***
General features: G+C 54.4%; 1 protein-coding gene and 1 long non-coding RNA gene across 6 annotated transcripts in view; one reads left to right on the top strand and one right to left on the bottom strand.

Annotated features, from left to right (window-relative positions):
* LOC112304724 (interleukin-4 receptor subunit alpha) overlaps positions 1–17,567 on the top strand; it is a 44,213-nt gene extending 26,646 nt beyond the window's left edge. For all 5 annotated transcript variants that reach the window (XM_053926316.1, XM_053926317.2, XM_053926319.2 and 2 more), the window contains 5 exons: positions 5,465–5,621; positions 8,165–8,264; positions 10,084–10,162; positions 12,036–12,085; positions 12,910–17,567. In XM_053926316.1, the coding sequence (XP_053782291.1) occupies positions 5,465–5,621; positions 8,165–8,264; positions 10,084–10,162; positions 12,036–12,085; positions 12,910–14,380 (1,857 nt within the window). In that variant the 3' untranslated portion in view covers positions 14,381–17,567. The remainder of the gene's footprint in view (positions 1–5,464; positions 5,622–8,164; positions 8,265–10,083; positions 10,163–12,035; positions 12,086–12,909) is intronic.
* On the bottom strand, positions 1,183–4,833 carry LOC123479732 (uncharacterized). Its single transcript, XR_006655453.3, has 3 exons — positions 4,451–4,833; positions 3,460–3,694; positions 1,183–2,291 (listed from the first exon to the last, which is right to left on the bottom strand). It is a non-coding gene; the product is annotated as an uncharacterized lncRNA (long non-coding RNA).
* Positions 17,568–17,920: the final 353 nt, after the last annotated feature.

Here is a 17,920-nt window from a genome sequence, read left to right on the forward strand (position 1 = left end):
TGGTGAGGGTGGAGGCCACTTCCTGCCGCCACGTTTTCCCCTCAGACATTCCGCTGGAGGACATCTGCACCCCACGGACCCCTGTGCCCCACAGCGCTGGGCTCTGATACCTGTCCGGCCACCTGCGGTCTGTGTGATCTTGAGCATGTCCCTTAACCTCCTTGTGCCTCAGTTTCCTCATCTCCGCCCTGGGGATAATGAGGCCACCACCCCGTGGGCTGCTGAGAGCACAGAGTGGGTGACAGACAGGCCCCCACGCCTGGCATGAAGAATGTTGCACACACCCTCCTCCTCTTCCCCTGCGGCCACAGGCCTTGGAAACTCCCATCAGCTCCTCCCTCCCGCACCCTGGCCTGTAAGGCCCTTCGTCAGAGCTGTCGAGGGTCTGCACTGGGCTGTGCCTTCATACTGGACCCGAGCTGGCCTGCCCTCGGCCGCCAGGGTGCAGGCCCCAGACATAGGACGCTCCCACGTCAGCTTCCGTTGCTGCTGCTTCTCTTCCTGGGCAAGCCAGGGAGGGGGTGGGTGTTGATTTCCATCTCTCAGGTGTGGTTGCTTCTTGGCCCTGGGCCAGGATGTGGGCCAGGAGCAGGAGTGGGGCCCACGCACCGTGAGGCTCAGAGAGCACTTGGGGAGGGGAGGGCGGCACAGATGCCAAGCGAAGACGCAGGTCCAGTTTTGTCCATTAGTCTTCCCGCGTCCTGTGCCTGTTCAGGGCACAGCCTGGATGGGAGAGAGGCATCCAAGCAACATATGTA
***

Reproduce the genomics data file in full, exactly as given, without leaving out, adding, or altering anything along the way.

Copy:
General features: G+C 54.4%; 1 protein-coding gene and 1 long non-coding RNA gene across 6 annotated transcripts in view; one reads left to right on the top strand and one right to left on the bottom strand.

Annotated features, from left to right (window-relative positions):
* LOC112304724 (interleukin-4 receptor subunit alpha) overlaps positions 1–17,567 on the top strand; it is a 44,213-nt gene extending 26,646 nt beyond the window's left edge. For all 5 annotated transcript variants that reach the window (XM_053926316.1, XM_053926317.2, XM_053926319.2 and 2 more), the window contains 5 exons: positions 5,465–5,621; positions 8,165–8,264; positions 10,084–10,162; positions 12,036–12,085; positions 12,910–17,567. In XM_053926316.1, the coding sequence (XP_053782291.1) occupies positions 5,465–5,621; positions 8,165–8,264; positions 10,084–10,162; positions 12,036–12,085; positions 12,910–14,380 (1,857 nt within the window). In that variant the 3' untranslated portion in view covers positions 14,381–17,567. The remainder of the gene's footprint in view (positions 1–5,464; positions 5,622–8,164; positions 8,265–10,083; positions 10,163–12,035; positions 12,086–12,909) is intronic.
* On the bottom strand, positions 1,183–4,833 carry LOC123479732 (uncharacterized). Its single transcript, XR_006655453.3, has 3 exons — positions 4,451–4,833; positions 3,460–3,694; positions 1,183–2,291 (listed from the first exon to the last, which is right to left on the bottom strand). It is a non-coding gene; the product is annotated as an uncharacterized lncRNA (long non-coding RNA).
* Positions 17,568–17,920: the final 353 nt, after the last annotated feature.

Here is a 17,920-nt window from a genome sequence, read left to right on the forward strand (position 1 = left end):
TGGTGAGGGTGGAGGCCACTTCCTGCCGCCACGTTTTCCCCTCAGACATTCCGCTGGAGGACATCTGCACCCCACGGACCCCTGTGCCCCACAGCGCTGGGCTCTGATACCTGTCCGGCCACCTGCGGTCTGTGTGATCTTGAGCATGTCCCTTAACCTCCTTGTGCCTCAGTTTCCTCATCTCCGCCCTGGGGATAATGAGGCCACCACCCCGTGGGCTGCTGAGAGCACAGAGTGGGTGACAGACAGGCCCCCACGCCTGGCATGAAGAATGTTGCACACACCCTCCTCCTCTTCCCCTGCGGCCACAGGCCTTGGAAACTCCCATCAGCTCCTCCCTCCCGCACCCTGGCCTGTAAGGCCCTTCGTCAGAGCTGTCGAGGGTCTGCACTGGGCTGTGCCTTCATACTGGACCCGAGCTGGCCTGCCCTCGGCCGCCAGGGTGCAGGCCCCAGACATAGGACGCTCCCACGTCAGCTTCCGTTGCTGCTGCTTCTCTTCCTGGGCAAGCCAGGGAGGGGGTGGGTGTTGATTTCCATCTCTCAGGTGTGGTTGCTTCTTGGCCCTGGGCCAGGATGTGGGCCAGGAGCAGGAGTGGGGCCCACGCACCGTGAGGCTCAGAGAGCACTTGGGGAGGGGAGGGCGGCACAGATGCCAAGCGAAGACGCAGGTCCAGTTTTGTCCATTAGTCTTCCCGCGTCCTGTGCCTGTTCAGGGCACAGCCTGGATGGGAGAGAGGCATCCAAGCAACATATGTA